For this week, we’ll enjoy fabulous music of some male groups of the 1960’s. Today’s group is The Spinners.
The Spinners are an American soul music vocal group, active for over 50 years, and with a long run of classic hits especially during the 1970s. The group, originating from Detroit, still tours regularly as of 2014 although Henry Fambrough is the only original member.
The group is also listed as the Detroit Spinners, and the Motown Spinners (for their 1960s recordings with the Detroit label). These group names were used in the UK to avoid confusion with a British folk group also called The Spinners.
In 1954, a group of friends who grew up together in Ferndale, Michigan, a northern suburb bordering Detroit, came together to make music. For a time, several of the band members resided in Detroit’s Herman Gardens public housing projects. Billy Henderson, Henry Fambrough, Pervis Jackson, C. P. Spencer, and James Edwards[disambiguation needed] called themselves The Domingoes. However James Edwards lasted only a few weeks. He was replaced by Bobby Smith, who sang lead on most of the Spinners’ early records (and many of their biggest Atlantic hits). C. P. Spencer left the group shortly afterwards, and later went on to be a member of the Voice Masters and The Originals. He was replaced by George Dixon. The group renamed themselves The Spinners in 1961. This name was chosen after looking at popular car hubcaps and noting how they spun around on a car’s wheel.
The hit years with Philippé Wynne
When The Spinners signed to Atlantic in 1972, they were a respected but commercially unremarkable singing group who had never had a top-ten pop hit — despite having been a recording act for over a decade. However, under the helm of producer and songwriter Thom Bell, The Spinners charted five top 100 singles (and two top tens) from their first post-Motown album, Spinners (1972), and went on to become one of the biggest soul groups of the 1970s.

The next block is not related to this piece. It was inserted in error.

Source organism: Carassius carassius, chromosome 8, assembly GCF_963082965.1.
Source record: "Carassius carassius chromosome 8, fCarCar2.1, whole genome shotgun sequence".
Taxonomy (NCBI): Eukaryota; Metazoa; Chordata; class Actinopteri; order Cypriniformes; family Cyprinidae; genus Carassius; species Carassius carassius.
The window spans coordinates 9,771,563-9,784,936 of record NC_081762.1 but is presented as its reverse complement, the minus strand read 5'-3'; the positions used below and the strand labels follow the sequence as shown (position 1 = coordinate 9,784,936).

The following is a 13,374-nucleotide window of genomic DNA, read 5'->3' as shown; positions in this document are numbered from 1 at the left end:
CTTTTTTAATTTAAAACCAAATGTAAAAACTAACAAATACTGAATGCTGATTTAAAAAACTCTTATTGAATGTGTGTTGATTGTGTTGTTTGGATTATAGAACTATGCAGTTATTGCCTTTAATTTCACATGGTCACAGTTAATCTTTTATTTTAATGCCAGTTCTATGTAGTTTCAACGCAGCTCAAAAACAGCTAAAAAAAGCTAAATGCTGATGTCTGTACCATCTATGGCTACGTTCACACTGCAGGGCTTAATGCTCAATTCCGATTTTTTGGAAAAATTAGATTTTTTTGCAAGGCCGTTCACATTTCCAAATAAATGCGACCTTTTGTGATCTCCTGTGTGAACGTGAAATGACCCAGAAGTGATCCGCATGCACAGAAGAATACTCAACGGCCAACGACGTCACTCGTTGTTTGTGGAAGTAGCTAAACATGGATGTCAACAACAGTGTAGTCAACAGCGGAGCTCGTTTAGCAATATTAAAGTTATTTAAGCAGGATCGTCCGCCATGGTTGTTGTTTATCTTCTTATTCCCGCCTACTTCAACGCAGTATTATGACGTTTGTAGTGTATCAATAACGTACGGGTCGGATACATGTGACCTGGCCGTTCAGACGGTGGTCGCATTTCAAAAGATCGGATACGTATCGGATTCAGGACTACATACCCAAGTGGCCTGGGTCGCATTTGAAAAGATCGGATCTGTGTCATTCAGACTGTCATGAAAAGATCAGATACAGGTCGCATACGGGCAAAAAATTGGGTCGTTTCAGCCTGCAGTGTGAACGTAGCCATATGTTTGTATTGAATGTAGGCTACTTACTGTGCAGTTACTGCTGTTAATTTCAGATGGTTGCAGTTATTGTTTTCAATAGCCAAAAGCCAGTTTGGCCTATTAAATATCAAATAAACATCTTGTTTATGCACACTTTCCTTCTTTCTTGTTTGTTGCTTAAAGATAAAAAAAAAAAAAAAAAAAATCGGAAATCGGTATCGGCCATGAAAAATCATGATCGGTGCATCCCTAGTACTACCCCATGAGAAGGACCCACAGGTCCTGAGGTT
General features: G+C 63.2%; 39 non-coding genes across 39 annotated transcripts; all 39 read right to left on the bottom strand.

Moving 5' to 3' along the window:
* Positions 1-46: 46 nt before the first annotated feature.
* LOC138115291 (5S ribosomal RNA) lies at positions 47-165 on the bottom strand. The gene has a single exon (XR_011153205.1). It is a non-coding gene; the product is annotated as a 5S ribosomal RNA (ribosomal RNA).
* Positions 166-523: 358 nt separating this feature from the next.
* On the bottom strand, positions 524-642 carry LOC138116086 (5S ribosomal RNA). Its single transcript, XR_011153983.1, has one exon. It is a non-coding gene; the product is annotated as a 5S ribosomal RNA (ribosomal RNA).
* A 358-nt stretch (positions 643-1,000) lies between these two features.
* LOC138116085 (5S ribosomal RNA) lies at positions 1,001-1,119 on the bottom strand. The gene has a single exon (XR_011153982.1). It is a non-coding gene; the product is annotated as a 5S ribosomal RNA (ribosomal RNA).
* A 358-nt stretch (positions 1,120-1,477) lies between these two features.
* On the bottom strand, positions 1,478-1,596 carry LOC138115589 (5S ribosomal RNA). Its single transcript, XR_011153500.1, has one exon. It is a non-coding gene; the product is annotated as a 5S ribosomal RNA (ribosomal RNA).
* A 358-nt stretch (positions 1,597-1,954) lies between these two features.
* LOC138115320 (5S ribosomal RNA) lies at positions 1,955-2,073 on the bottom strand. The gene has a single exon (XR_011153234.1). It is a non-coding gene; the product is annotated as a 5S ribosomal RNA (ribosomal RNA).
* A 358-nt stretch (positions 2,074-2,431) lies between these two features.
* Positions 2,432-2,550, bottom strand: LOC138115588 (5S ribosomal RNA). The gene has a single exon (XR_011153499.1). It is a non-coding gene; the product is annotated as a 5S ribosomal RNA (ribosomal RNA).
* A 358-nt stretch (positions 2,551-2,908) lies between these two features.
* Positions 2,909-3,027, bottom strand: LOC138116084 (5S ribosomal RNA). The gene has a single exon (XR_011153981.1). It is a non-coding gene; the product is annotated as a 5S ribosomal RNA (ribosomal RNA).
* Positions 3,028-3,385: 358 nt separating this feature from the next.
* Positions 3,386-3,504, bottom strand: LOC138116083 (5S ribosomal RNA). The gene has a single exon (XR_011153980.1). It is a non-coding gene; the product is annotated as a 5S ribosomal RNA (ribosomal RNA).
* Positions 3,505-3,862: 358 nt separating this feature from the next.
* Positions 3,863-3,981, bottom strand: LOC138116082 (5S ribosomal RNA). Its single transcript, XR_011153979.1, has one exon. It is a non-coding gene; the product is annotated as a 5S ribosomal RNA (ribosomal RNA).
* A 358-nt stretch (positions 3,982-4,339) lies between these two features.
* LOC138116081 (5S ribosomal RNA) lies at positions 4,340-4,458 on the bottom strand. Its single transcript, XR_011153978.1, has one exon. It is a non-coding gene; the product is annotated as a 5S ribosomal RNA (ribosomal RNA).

The Bobby Smith-led “I’ll Be Around”, their first top ten hit, was actually the B-side of their first Atlantic single, “How Could I Let You Get Away”. Radio airplay for the B-side led Atlantic to flip the single over, with “I’ll Be Around” hitting #3 and “How Could I Let You Get Away” reaching #77. “I’ll Be Around” was also The Spinners’ first million-selling hit single.
The 1973 follow-up singles “Could It Be I’m Falling in Love” (led by Smith), “One of a Kind (Love Affair)” (led by Wynne), and “Ghetto Child” (led by Wynne) cemented the group’s reputation, as well as further that of Bell, a noted Philly soul producer.
Following their Atlantic successes, Motown also issued a “Best of the Spinners” LP which featured selections from their Motown/V.I.P. recordings. They also remixed and reissued the 1970 B-side “Together We Can Make Such Sweet Music” as a 1973 A-side. In the midst of their Atlantic hits, it crawled to number #91 US.
The group’s 1974 follow-up album, Mighty Love, featured three Top 20 hits, “I’m Coming Home,” “Love Don’t Love Nobody,” and the title track. Their biggest hit of the year, however, was a collaboration with Dionne Warwick, “Then Came You” (led by Smith and Warwick), which hit #1 on the Billboard Hot 100, becoming each act’s first chart-topping ‘Pop’ hit. The song also reached the Top 3 of Billboard’s R&B and Easy Listening charts.
The Spinners hit the Top 10 twice in the next two years with the Smith-led “They Just Can’t Stop It the (Games People Play)” (Billboard #5) and the Wynne-led “The Rubberband Man” (Billboard #2). “Games People Play” featured guest vocalist Barbara Ingram (though producer Bell disputed this in a UK based interview, claiming Barbara’s line was actually group member Henry Fambrough – his voice sped up) and led to a nickname of “12:45” for bass singer Jackson, after his signature vocal line on the song.